In my Springboot project I need to perform a validation of the type validFromDate<validToDate. I was wondering whether would it be a good or bad practice to place a validation in the model itself (pros and cons?) or should it be in the controller which feeds the value in model. I have taken reference from this question In MVC should a model handle validation?.

In it the accepted answers favors for the case of date validation in model, but there are answers which contradict as well. So I would like to have clearer view on the topic.

Which clearly provides some insights, but I was looking for this particular scenario. (As a concrete example for the above question).

Thanks very much for any insights!

1 Answer 1


The controller should always handle validation. Because its the only one capable of actually presenting the problem to the user (be that a message, some sort of highlight, etc..).

That being said, always enforce invariants in the core model. I'm not talking about business rules, those should be enforced by business logic. I'm talking about structural rules. These are the invariants like an empty container has no elements.

In your case I cannot see how this rule could be structural. A close by example that is structural would be a DateRange with the invariant DateRange.From <= DateRange.Till because otherwise the from and till swap.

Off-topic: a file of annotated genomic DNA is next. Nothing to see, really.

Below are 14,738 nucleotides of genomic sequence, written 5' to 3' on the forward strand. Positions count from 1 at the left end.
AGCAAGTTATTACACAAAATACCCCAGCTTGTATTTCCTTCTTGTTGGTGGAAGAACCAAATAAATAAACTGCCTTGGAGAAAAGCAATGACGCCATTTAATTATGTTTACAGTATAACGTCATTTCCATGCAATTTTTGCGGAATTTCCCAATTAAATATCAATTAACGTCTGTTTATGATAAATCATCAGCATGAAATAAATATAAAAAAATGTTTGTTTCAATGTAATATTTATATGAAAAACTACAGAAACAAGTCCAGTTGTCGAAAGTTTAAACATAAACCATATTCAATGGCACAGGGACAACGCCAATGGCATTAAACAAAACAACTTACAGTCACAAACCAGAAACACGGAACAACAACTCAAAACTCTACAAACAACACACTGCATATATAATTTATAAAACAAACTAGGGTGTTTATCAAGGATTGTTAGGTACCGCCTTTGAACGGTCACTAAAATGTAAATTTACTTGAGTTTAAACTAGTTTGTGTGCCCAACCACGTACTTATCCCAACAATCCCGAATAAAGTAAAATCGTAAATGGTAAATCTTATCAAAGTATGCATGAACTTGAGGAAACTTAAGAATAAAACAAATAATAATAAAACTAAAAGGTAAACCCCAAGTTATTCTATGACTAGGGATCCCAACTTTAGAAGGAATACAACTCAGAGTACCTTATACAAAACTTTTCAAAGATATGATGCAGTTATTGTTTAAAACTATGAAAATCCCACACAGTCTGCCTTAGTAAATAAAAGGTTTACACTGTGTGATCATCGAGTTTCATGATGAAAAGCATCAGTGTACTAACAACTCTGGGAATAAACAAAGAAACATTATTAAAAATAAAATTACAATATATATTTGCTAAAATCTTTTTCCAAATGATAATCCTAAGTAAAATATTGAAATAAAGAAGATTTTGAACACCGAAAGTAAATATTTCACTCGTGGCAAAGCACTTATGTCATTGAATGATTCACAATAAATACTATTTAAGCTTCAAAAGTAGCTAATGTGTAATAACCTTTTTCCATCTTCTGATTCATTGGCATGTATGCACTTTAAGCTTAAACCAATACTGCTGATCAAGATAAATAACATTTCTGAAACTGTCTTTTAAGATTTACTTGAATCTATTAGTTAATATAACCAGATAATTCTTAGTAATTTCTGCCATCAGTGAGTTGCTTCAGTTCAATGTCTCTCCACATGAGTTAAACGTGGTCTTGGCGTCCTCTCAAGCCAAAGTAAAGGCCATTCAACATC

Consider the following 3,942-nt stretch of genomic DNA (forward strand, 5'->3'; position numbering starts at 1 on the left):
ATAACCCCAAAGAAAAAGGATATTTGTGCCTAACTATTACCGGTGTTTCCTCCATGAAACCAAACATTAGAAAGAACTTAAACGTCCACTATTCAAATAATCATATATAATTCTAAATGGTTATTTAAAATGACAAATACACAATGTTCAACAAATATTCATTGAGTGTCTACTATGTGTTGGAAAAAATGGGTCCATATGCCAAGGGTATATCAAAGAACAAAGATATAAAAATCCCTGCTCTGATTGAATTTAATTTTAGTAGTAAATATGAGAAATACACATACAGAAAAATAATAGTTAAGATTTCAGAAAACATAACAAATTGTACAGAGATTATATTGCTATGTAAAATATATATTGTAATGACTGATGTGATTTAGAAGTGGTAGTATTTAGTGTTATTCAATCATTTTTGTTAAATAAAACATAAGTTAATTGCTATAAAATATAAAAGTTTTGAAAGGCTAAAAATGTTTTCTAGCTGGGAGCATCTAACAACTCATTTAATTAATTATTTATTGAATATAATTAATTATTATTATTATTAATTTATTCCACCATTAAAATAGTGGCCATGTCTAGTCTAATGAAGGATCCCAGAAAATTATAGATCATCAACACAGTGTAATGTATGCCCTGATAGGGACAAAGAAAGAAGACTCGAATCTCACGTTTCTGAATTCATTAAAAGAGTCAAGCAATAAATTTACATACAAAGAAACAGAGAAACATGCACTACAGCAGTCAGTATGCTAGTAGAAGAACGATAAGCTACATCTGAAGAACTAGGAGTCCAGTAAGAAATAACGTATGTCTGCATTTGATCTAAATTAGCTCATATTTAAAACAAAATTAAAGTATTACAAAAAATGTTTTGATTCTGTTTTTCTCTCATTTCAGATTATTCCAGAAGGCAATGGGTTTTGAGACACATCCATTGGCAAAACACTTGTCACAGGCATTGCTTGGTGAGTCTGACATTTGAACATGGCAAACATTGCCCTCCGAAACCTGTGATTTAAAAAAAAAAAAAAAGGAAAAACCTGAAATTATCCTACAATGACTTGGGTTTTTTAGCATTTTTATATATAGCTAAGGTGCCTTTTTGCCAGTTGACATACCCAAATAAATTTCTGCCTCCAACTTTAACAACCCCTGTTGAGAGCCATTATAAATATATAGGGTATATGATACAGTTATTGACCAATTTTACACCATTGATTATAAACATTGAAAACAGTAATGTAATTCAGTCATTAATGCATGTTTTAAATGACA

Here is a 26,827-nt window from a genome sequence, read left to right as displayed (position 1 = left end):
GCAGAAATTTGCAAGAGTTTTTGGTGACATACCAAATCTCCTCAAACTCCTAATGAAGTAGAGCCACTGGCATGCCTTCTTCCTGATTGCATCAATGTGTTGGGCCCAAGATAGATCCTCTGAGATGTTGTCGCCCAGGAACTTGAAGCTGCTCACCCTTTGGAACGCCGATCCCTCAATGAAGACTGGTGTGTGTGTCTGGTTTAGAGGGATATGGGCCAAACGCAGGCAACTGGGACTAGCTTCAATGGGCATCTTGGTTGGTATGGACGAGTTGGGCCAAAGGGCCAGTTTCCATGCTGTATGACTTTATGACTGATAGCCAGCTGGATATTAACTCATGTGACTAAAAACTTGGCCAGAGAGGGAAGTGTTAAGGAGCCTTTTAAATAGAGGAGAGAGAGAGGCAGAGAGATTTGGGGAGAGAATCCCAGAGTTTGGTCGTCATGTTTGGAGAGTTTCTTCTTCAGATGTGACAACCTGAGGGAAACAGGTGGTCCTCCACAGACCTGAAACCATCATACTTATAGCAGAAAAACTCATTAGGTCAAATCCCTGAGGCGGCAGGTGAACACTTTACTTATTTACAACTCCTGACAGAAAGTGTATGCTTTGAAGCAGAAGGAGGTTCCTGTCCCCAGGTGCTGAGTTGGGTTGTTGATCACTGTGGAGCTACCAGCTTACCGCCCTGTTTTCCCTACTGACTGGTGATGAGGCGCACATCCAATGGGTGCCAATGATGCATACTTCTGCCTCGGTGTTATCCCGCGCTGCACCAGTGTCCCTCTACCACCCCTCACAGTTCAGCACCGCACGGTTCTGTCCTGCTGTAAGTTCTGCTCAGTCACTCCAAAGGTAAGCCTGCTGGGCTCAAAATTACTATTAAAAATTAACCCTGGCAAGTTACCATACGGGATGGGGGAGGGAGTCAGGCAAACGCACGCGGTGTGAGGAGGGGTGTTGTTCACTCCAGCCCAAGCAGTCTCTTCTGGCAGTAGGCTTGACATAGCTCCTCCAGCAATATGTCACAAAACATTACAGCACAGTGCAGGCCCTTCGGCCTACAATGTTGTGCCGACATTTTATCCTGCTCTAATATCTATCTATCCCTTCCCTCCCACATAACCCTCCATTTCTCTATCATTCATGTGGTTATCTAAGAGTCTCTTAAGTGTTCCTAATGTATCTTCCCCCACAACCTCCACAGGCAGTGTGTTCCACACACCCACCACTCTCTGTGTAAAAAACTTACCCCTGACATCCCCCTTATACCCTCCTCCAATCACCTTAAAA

• Also, an issue that I would like to mention would come while updating the model, say if the toDate from database comes to be 5thApril20XX and we want to update fromDate to 6thApril20XX, It will cause validation Error in setter of FromDate. Aug 22, 2019 at 8:26
  • For starters your domain model is always transitioned by domain events. In the case of a Date Range, you would not update the individual properties separately. You would update them simultaneously or completely replace the object. eg: daterange.set(from, to); or something.range = new DateRange(from, to); If your persistence framework is dictating how you implement your domain then you have problems. Aside from restricting you, what happens when that framework is no longer supported? Its not like you can easily replace it, which means either a costly rework, or complete replacement. No fun.
    – Kain0_0
    Aug 22, 2019 at 23:51

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